Offensive Line Coach/Run Game Coordinator Chris Foerster Press Conference

Offensive Line Coach/Run Game Coordinator Chris Foerster

Press Conference – January 11, 2023

San Francisco 49ers

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Three young fathers in your group, three new kids in your group. How has it changed your younger guys, having their first children?

“I don’t know, right now. Obviously, this week [OL] Jake [Brendel] and his wife had a baby, and a great story with that, but it’s, I don’t know, I don’t notice anything. I really don’t see it and do they mature more? I don’t see it. All these guys are all pretty hardworking, good guys, so I don’t see much change in the guys. And obviously, we all know that it’s a huge change, a huge life change to have a baby and all that goes with it and their commitment to things they need to do, but I think these guys have been good all along with it.”

How was Jake throughout the game?

“Well, I didn’t even know until after the game. I’m sure you guys heard the story, but seriously, we found out he and his wife went early in the morning, went into labor, they went to the hospital, had the baby and he was back over here dressing for the game and nobody knew that they’d had a baby and pretty soon somebody said, Hey, ‘Brendel and his wife, they had a baby.’ And we’re like, well, what are we going to do for a center today?’ And he was like, ‘well, no, he’s in the locker room changing and so, he went, they did it and luckily everything went smoothly and she was able to deliver. He stayed there for about an hour or so, came over, suited up and played the game. I didn’t know the whole game. I would’ve never noticed and then after the game I heard the story and I’m like, ‘wow, this is pretty crazy,’ and he did a great job.”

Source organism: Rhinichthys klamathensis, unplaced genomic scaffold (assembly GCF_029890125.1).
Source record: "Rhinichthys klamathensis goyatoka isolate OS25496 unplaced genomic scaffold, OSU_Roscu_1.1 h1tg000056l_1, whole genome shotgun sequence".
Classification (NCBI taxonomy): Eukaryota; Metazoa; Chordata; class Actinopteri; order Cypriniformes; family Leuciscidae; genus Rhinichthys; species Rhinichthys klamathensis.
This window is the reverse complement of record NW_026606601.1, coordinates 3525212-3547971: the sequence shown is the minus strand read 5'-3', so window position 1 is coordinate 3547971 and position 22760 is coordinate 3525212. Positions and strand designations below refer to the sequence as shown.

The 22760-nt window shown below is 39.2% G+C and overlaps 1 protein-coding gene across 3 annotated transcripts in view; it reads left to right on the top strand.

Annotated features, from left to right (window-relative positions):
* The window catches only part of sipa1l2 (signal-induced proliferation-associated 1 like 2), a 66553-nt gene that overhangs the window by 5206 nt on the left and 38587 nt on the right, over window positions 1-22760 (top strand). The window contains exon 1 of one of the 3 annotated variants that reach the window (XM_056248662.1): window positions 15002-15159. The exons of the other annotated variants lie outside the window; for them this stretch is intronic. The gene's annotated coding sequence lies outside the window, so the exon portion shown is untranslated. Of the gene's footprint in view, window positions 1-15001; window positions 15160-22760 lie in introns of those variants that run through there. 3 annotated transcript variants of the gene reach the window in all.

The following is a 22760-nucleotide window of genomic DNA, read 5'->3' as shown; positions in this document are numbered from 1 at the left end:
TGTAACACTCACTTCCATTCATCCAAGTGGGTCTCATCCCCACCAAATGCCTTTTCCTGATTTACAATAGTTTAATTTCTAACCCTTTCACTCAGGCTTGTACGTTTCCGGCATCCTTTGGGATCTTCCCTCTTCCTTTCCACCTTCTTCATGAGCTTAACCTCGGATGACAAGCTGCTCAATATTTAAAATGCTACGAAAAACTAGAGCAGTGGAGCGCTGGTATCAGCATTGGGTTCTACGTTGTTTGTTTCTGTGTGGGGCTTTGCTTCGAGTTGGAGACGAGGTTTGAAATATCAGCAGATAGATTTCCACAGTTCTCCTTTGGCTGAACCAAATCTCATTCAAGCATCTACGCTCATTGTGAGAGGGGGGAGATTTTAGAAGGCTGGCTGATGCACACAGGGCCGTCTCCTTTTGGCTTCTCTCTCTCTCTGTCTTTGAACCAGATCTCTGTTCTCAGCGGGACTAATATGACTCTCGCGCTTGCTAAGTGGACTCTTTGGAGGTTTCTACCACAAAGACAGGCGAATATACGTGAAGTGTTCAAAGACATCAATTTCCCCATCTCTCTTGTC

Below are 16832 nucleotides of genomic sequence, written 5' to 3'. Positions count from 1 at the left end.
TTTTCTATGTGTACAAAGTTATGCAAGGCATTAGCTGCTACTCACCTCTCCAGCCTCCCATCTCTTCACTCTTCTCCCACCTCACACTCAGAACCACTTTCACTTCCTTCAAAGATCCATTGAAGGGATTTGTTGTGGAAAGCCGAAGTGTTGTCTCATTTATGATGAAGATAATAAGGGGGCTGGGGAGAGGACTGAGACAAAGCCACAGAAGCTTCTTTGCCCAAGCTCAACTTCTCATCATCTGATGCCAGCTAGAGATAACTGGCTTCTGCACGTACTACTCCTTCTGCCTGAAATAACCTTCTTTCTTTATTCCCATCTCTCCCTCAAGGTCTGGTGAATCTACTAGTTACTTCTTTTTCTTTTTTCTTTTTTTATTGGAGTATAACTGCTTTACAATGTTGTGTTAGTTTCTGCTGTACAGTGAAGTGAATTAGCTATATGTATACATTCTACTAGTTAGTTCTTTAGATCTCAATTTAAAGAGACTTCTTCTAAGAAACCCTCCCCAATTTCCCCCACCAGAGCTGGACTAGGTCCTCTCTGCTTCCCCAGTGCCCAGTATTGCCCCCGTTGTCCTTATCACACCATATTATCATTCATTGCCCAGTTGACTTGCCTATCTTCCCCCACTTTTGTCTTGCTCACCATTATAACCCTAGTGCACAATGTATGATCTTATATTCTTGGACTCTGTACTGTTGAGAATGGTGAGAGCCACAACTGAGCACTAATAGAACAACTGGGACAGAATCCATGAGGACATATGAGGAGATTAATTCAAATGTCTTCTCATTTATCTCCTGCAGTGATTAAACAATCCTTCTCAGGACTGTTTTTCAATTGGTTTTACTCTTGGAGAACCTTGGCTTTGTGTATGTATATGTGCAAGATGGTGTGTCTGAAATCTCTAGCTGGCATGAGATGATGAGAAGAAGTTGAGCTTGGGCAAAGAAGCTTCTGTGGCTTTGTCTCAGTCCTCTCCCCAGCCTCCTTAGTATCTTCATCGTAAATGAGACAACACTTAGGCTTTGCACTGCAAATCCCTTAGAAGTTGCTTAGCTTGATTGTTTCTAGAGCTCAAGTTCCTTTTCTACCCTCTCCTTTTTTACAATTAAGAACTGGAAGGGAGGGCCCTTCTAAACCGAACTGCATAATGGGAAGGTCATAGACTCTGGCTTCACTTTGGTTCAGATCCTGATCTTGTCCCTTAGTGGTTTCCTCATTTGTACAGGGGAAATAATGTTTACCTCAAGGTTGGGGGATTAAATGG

How much do you have to consider the fact that it’s probably going to pour when you’re game planning?

“Yeah, the fortunate thing is we’ve had some rain here, obviously in Northern California lately, so we’ve practiced in it a lot. We had some rain games early, the first Seattle game had some rain, obviously not to the extent that we’re going to probably get this weekend. And then obviously the Chicago game, the first game was great until the end. It was fine, you could manage and everything was going along pretty smoothly until the end and then it just became an absolute, there was no way you could play in it. I think you just have to practice in it, which we’re doing, which is really fortunate and you just get used to dealing with a wet ball. I was noticing the quarterback-center exchanges today were good, knock on wood, and the guys, they do a good job with it. It’s really good to be able to practice in it. You get to deal with the weather and deal with the elements, the wind, things like that, so it was a good practice today that way.”

It doesn’t seem like the elements shake QB Brock Purdy either, does it seem like he’s just still even keeled throughout everything?

“Yeah, what they are called mudders? They’re good in the mud. You have running backs like [Miami Dolphins RB] Raheem Mostert was much more of the fast track, where [Miami Dolphins RB] Jeff Wilson [Jr.] was more of a guy that could sludge it out in the mud. I think Brock Purdy having played at Iowa State, we have to assume he played in bad weather there and so he has probably gotten used to it through the years. And it is an adjustment when you play in that weather. Having coached in Tampa and having coached in Miami, you go up into those cold weather games, no matter how hard you try, it’s hard to acclimate in that short period of time. Rain is the same thing, but fortunately we’ve had enough of it that I think our guys have had a chance.”

Four sacks allowed in this game, it seemed like uncharacteristically a struggle of a game for the offensive line. What’d you see from the breakdowns there?